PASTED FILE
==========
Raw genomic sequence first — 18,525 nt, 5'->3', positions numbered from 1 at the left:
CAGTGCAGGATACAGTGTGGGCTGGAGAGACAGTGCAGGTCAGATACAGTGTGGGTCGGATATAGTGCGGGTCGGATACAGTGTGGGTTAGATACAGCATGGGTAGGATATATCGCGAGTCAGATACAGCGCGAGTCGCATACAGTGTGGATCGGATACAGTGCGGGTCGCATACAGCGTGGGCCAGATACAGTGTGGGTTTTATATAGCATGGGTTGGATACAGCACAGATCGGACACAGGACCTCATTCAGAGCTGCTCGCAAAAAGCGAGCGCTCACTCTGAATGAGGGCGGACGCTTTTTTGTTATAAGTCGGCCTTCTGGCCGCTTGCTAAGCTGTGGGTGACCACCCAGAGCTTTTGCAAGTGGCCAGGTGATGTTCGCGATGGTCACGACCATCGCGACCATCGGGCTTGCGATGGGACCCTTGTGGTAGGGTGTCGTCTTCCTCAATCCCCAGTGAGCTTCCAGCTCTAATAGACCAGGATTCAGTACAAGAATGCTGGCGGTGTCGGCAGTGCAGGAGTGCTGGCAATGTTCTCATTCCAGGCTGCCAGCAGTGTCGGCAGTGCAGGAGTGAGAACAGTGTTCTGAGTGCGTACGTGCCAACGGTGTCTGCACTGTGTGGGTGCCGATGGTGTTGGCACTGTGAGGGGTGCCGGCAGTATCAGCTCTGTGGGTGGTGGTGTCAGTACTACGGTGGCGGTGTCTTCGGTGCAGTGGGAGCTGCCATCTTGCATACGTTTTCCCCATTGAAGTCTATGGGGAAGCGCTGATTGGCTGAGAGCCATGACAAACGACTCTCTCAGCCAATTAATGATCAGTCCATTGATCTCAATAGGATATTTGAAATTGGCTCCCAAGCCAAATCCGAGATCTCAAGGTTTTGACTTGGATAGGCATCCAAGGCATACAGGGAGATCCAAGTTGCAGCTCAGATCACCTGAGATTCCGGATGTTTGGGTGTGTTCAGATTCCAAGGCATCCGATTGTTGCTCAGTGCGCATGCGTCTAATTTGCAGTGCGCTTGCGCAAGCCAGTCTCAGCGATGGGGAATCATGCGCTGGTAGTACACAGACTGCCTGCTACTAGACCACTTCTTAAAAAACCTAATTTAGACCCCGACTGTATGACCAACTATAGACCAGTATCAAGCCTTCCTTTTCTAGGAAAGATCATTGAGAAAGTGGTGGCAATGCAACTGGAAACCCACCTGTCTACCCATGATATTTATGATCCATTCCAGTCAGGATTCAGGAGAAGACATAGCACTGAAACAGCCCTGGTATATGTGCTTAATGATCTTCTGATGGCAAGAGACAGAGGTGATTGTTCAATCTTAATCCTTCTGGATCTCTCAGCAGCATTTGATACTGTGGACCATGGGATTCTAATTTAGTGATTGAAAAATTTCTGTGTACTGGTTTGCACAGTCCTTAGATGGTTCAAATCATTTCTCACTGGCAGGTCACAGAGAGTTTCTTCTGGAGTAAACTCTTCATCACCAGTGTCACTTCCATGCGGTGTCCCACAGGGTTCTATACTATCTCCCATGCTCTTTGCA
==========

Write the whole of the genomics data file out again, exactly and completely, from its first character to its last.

Raw genomic sequence first — 18,525 nt, 5'->3', positions numbered from 1 at the left:
CAGTGCAGGATACAGTGTGGGCTGGAGAGACAGTGCAGGTCAGATACAGTGTGGGTCGGATATAGTGCGGGTCGGATACAGTGTGGGTTAGATACAGCATGGGTAGGATATATCGCGAGTCAGATACAGCGCGAGTCGCATACAGTGTGGATCGGATACAGTGCGGGTCGCATACAGCGTGGGCCAGATACAGTGTGGGTTTTATATAGCATGGGTTGGATACAGCACAGATCGGACACAGGACCTCATTCAGAGCTGCTCGCAAAAAGCGAGCGCTCACTCTGAATGAGGGCGGACGCTTTTTTGTTATAAGTCGGCCTTCTGGCCGCTTGCTAAGCTGTGGGTGACCACCCAGAGCTTTTGCAAGTGGCCAGGTGATGTTCGCGATGGTCACGACCATCGCGACCATCGGGCTTGCGATGGGACCCTTGTGGTAGGGTGTCGTCTTCCTCAATCCCCAGTGAGCTTCCAGCTCTAATAGACCAGGATTCAGTACAAGAATGCTGGCGGTGTCGGCAGTGCAGGAGTGCTGGCAATGTTCTCATTCCAGGCTGCCAGCAGTGTCGGCAGTGCAGGAGTGAGAACAGTGTTCTGAGTGCGTACGTGCCAACGGTGTCTGCACTGTGTGGGTGCCGATGGTGTTGGCACTGTGAGGGGTGCCGGCAGTATCAGCTCTGTGGGTGGTGGTGTCAGTACTACGGTGGCGGTGTCTTCGGTGCAGTGGGAGCTGCCATCTTGCATACGTTTTCCCCATTGAAGTCTATGGGGAAGCGCTGATTGGCTGAGAGCCATGACAAACGACTCTCTCAGCCAATTAATGATCAGTCCATTGATCTCAATAGGATATTTGAAATTGGCTCCCAAGCCAAATCCGAGATCTCAAGGTTTTGACTTGGATAGGCATCCAAGGCATACAGGGAGATCCAAGTTGCAGCTCAGATCACCTGAGATTCCGGATGTTTGGGTGTGTTCAGATTCCAAGGCATCCGATTGTTGCTCAGTGCGCATGCGTCTAATTTGCAGTGCGCTTGCGCAAGCCAGTCTCAGCGATGGGGAATCATGCGCTGGTAGTACACAGACTGCCTGCTACTAGACCACTTCTTAAAAAACCTAATTTAGACCCCGACTGTATGACCAACTATAGACCAGTATCAAGCCTTCCTTTTCTAGGAAAGATCATTGAGAAAGTGGTGGCAATGCAACTGGAAACCCACCTGTCTACCCATGATATTTATGATCCATTCCAGTCAGGATTCAGGAGAAGACATAGCACTGAAACAGCCCTGGTATATGTGCTTAATGATCTTCTGATGGCAAGAGACAGAGGTGATTGTTCAATCTTAATCCTTCTGGATCTCTCAGCAGCATTTGATACTGTGGACCATGGGATTCTAATTTAGTGATTGAAAAATTTCTGTGTACTGGTTTGCACAGTCCTTAGATGGTTCAAATCATTTCTCACTGGCAGGTCACAGAGAGTTTCTTCTGGAGTAAACTCTTCATCACCAGTGTCACTTCCATGCGGTGTCCCACAGGGTTCTATACTATCTCCCATGCTCTTTGCA